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Possumhaw: It's not over yet

 

 

Shannon Bardwell

 

 

"Tradition is a good gift intended to guard the best gifts." 

 

-- Edith Schaeffer, author (1914-2013) 

 

 

 

While the guys were watching marathon football, I was reading articles about Three Kings Day, a celebration unknown to me. It started with the Parade magazine in the Sunday paper about an American actor married to an Argentine actress. The actor said the family felt fortunate to celebrate American and Argentine customs including the cultural celebrations of Christmas and Three Kings Day. 

 

Wondering about Three Kings Day, I looked it up. I was pretty sure it would involve feasting, fun, fellowship and family. Various internet sites, including the bilingual newspaper "Tu' Decides," provided some insights. The festival of Three Kings Day is celebrated on Jan. 6, the 12th day after Christmas. The day is also called Epiphany, Denha, Theophany and Little Christmas. The event celebrates the arrival of the Wise Men, also called Kings, Magi, astrologers, or as described by a child, "the smart men," who came from the East following the star to the new "King of the Jews" born in Bethlehem.  

 

The day is celebrated with specialty foods and gifts. In some countries and communities children put out shoes filled with hay as gifts for the smart men and hay for their camels. In the morning the hay disappears and in its place, gifts. Quite similar to hanging stockings on the mantel and leaving milk and cookies for Santa. Three Kings celebrants line up to see the kings occupying stores and malls to deliver their wish lists, asking for gifts they would like to receive when the kings visit their homes on Jan. 6.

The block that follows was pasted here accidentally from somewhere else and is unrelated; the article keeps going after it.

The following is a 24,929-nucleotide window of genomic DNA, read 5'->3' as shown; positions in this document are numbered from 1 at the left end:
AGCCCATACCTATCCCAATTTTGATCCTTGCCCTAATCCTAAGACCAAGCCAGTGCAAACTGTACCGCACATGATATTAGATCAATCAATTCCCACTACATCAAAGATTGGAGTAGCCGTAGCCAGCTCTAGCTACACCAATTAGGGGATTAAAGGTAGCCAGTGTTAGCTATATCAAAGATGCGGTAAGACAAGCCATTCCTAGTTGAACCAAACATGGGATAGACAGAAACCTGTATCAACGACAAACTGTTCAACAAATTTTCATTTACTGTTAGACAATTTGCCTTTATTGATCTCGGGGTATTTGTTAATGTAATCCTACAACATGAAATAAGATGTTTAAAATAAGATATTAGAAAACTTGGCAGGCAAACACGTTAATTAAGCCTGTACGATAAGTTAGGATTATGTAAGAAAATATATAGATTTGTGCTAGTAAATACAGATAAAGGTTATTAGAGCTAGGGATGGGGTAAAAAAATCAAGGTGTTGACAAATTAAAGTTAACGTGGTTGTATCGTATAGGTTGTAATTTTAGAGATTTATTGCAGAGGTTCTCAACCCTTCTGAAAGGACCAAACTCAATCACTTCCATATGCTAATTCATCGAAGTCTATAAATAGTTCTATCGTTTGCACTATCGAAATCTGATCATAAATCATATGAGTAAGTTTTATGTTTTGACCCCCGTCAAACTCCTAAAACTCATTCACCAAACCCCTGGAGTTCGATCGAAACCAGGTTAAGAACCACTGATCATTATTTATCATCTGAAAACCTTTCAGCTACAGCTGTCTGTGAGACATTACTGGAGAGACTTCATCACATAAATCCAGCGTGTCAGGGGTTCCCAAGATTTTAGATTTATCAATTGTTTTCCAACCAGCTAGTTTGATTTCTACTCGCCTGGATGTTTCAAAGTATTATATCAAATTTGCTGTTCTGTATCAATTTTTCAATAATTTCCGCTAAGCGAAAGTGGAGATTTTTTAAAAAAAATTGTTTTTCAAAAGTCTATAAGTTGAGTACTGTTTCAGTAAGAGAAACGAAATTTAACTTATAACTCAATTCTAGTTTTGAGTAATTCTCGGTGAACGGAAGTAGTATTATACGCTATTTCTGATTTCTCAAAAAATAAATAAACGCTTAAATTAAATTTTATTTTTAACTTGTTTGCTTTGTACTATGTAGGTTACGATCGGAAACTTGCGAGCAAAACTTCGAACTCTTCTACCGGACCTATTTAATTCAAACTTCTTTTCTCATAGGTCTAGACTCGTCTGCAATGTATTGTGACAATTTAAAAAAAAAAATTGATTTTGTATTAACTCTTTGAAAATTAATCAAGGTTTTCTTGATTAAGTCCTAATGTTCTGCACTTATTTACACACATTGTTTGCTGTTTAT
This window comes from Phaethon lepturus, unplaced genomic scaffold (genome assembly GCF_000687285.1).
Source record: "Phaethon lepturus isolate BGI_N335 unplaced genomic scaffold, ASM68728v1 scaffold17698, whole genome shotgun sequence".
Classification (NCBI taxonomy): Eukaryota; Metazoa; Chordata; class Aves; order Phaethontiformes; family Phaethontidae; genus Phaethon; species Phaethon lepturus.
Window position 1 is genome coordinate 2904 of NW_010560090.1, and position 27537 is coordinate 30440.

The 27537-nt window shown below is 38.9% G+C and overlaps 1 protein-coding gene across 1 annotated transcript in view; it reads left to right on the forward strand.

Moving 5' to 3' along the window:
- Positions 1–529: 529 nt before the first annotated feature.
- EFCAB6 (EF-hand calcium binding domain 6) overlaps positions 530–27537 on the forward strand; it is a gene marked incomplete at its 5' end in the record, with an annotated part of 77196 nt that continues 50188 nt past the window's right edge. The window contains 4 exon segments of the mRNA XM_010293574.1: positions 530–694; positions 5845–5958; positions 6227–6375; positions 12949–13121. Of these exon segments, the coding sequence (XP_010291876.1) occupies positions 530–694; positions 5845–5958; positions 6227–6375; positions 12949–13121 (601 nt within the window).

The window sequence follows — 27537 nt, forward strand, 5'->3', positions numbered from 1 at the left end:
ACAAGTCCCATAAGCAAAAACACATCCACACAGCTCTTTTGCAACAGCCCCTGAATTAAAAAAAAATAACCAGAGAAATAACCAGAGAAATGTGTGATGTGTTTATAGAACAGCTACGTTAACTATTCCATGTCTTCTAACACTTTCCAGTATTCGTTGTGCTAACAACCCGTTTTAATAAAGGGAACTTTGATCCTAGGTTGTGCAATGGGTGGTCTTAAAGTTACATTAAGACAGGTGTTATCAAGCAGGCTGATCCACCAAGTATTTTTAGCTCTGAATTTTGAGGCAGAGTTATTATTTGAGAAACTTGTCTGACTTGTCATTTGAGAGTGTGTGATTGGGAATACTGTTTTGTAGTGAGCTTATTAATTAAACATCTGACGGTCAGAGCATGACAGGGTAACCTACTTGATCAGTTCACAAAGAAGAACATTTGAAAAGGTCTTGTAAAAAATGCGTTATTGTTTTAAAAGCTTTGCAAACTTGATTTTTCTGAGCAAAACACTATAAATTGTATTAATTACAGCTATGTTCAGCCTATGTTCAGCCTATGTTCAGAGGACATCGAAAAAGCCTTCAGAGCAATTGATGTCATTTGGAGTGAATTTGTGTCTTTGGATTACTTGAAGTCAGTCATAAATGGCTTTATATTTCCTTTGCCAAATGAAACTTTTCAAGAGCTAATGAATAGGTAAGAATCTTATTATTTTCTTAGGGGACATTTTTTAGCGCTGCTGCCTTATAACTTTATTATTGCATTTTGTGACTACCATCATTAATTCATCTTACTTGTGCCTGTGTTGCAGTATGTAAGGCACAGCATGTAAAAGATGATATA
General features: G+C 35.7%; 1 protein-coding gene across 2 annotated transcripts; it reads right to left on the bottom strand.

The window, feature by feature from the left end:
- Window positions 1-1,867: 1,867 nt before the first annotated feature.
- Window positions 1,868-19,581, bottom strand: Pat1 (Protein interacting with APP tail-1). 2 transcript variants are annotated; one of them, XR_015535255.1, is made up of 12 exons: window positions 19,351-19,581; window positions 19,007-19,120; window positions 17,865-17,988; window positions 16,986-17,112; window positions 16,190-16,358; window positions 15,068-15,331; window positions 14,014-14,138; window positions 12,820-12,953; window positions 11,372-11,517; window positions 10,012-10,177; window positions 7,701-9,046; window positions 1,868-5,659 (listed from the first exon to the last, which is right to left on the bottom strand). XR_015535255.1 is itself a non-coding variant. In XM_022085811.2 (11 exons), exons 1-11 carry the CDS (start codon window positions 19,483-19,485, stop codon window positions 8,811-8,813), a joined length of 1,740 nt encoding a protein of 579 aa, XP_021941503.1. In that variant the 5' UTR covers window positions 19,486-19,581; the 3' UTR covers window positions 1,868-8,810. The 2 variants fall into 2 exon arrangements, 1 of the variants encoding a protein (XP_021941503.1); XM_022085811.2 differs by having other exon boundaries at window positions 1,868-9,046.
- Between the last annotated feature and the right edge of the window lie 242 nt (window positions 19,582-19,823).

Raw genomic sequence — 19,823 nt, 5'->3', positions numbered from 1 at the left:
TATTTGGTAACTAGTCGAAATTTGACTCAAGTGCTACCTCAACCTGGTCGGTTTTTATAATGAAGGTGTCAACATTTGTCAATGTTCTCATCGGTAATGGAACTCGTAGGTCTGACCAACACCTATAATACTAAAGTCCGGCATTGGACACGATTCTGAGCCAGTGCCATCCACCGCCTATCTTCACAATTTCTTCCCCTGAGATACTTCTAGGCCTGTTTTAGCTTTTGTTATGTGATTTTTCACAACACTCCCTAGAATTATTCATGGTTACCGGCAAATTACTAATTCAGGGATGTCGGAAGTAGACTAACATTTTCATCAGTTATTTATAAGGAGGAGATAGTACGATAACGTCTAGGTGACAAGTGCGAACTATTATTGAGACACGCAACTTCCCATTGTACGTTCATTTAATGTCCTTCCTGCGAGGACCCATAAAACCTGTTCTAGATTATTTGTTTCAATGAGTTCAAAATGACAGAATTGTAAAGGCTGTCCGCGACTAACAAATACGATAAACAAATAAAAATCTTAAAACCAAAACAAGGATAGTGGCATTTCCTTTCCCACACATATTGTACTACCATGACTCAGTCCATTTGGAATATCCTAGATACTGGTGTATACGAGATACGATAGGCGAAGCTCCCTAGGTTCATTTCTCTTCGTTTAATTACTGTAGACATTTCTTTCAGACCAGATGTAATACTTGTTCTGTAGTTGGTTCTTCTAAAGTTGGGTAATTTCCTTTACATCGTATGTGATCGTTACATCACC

The Three Kings celebration began in the Middle Ages in Europe, particularly Spain and France, and later trickled through Latin America, Mexico and Hispanic communities in North America. Mexico's feast includes serving tamales, Mexican hot chocolate and a cake-like bread shaped like a wreath called Rosca de Reyes. Inside the cake is placed a small plastic baby "Jesus."  

 

The cake is the same as the familiar Mardi Gras "king cake," a celebration that can run from Three Kings Day through Fat Tuesday, though the original meaning may be a bit obscured. The cake is wreath-shaped and decorated with candied fruit representing the kings' crowns. Legend gives the kings names -- Caspar, Blathazar and Melcior. Colors used on the cake are purple, green and gold, representing justice, faith and power.  

 

Historically the first piece of cake went to a stranger, the next to one serving in the King's Army, and the rest to guests. The person who receives the piece of cake with the baby gets the honor of hosting the Dia de la Candelaria festival which is held on Feb. 2, 40 days after Christmas. 

 

Dia de la Candelaria celebrates Mary and Joseph presenting Jesus at the temple. The English translation is Candlemas, Day of Candles or Day of Lights. For this celebration there's more feasting, candles, lanterns, parades, fiestas, a blessing for planting seeds and a blessing over candles, and if you're fortunate, the opportunity to attend a bullfight. For anyone experiencing a letdown after Christmas, there's a whole lot more to come.

 

Shannon Rule Bardwell is a Southern writer living quietly in the Prairie.

 

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